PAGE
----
I was first to arrive at the NWT car park at Cley. What a lovely sound it was to hear cattle lowing on the marsh, in a couple of hours this would be drowned out by the sound of passing traffic. Whilst waiting for Richard I did a little exploring of the immediate area and was entertained by a lovely male Whitethroat, he had chosen the topmost part of a Hawthorn to sing from. Also noted was both Reed and Sedge Warblers singing from the nearby marsh.
|Whitethroat (male) at Cley 27/05/16|
Richard arrived at about 0530, and after a nice chat we opted to do an anti-clockwise walk around the marshes. Setting off along the path adjacent to the road we encountered typical species including Sedge Warblers and a single calling Cetti's Warbler. A pair of Marsh Harriers were seen to perform a food pass, a sure sign of successful breeding. We decided to visit a hide where we had close views of Avocet, few other waders were seen. A pair of Shelduck were accompanied by 5 small fluffy young ducklings. It was whilst in the hide that we were joined by Mick Colman, a friend of Richards. Mick remained with us for the day, what a lovely man he is.
Walking along East Bank we encountered Reed Warblers which often showed well clinging onto reeds. Probably the greatest numbers of Sedge Warblers were seen from East Bank with males often performing their conspicuous song-flight. On the east side of East Bank, a Redshank was accompanied by 3 chicks, the parent bird often calling the young to join her. She was also seen to brood her young on one occasion. Lapwing also seen here. As we continued n north along East Bank a number of Meadow Pipits collected food from the path and nearby grasses and weeds and eventually flew off to feed young birds. At the north end of East Bank, an interesting observation of a single female Whitethroat in an out-of-breeding habitat, given the distance from breeding habitat, was this lovely Whitethroat a very late migrant brought here by the moderate north-easterly wind?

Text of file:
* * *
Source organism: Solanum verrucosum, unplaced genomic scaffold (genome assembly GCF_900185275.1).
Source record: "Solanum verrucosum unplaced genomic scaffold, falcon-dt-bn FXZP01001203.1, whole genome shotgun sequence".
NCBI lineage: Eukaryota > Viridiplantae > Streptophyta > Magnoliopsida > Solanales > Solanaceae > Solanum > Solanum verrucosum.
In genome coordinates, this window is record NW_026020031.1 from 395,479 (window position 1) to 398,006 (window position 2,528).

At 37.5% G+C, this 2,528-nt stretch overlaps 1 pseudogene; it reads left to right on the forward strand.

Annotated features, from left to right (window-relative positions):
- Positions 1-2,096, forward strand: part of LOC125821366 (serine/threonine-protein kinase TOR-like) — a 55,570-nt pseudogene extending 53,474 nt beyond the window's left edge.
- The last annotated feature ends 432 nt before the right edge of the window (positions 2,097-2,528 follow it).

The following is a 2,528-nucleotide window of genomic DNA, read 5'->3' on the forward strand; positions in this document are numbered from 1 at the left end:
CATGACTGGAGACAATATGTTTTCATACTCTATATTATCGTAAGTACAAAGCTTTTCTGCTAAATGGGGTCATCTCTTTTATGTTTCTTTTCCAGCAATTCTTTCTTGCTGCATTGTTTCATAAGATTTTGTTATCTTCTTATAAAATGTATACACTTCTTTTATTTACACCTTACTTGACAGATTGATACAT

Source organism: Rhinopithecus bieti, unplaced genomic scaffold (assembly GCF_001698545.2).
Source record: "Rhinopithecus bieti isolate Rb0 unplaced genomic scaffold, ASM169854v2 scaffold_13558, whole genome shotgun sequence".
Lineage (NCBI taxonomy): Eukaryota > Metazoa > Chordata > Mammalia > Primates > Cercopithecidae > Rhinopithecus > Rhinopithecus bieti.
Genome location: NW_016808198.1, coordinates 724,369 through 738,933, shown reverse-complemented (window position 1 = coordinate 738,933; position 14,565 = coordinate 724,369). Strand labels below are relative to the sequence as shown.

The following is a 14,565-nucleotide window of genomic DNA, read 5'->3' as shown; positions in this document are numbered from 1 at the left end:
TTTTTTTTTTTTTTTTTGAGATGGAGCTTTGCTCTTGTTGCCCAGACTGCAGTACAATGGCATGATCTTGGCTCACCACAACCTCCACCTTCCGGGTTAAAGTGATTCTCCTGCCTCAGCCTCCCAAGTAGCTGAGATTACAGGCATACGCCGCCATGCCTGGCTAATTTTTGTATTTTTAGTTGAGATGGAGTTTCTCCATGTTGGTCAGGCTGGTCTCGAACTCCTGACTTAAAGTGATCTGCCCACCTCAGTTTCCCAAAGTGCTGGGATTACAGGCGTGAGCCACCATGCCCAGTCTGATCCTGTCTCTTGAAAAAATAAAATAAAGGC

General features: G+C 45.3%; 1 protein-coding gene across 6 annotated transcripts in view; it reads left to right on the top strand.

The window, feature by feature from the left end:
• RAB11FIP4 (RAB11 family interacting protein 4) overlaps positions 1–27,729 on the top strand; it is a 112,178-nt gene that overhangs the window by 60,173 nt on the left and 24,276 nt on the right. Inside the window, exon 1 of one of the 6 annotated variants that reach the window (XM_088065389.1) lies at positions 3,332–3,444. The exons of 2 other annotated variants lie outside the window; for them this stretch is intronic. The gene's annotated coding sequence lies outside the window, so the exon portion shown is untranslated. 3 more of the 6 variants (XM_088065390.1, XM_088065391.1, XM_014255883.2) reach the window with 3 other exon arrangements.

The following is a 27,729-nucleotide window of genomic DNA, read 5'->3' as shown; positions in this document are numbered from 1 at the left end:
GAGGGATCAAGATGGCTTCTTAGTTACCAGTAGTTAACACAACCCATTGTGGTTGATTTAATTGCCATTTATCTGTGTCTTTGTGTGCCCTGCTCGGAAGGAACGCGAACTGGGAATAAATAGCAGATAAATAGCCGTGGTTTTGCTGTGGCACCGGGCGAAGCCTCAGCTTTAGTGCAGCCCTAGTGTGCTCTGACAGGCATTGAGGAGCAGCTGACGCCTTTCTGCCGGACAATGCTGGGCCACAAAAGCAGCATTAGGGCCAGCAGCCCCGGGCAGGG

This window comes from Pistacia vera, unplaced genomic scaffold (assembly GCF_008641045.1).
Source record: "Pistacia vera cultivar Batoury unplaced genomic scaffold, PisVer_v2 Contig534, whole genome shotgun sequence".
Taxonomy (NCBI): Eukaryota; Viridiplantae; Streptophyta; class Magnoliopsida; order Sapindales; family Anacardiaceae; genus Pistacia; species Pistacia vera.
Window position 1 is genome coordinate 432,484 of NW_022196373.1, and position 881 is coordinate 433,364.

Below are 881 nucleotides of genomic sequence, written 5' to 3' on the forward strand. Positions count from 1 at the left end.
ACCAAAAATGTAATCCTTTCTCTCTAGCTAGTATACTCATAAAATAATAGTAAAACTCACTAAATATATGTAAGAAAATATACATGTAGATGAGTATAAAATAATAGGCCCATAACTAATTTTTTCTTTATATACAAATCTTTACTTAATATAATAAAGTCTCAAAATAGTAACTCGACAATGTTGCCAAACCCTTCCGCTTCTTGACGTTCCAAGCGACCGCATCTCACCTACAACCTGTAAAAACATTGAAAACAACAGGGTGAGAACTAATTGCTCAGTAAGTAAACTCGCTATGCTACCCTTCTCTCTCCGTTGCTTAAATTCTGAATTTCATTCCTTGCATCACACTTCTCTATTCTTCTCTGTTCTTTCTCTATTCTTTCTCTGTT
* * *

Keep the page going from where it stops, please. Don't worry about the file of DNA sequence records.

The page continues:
A check of the dykes and pools alongside East bank produced 2 Pochard (pair), 4 Tufted Duck, Gadwall, and Mallard.
|Sedge Warbler at Cley - many singing and displaying birds seen|
Continuing along the boundary fence we reached the Eye field where 2 superb summer plumaged Golden Plovers dropped in. Skylarks and Meadow Pipits continued to be seen.
A short break for a bite to eat then we continued south along the West bank. Once again, Meadow Pipits dominated with birds carrying food for young. Reed Buntings were seen. At the southern end of West bank Reed Warblers were seen in a traditional area of reeds near the turret.
The path adjacent to the coast road attracted many House Sparrows to the umbellifer species where I assumed they were collected food for young birds. Blue Tits and several House Martins were seen here.
|Kestrel at Cley 27/05/16|
Richard and Mick decided to visit the hides whilst I put my feet up for a while. They saw a Spoonbill and a couple of Ruff from the hide. The reeds in this area held a fine, and close singing Reed Bunting, also Reed Warblers sang in tall reeds out of view. A single Wren entertained by singing for some while on a post by the hide. Overhead, a gathering of 30+ Swifts were probably attracted to a food source.
We finally arrived back at the NWT car park some 7 hours after setting off and to greet our return was the beautiful male Whitethroat singing from various bushes around his territory where we had left him on the start of our walk at 0530.
Also seen/heard around the car park was Blackbirds, Blackcap, and a fine looking Kestrel hovering overhead.
I will finish this account by thanking my good friend Richard Farrow and Mick Colman for joining me on this fantastic days birding.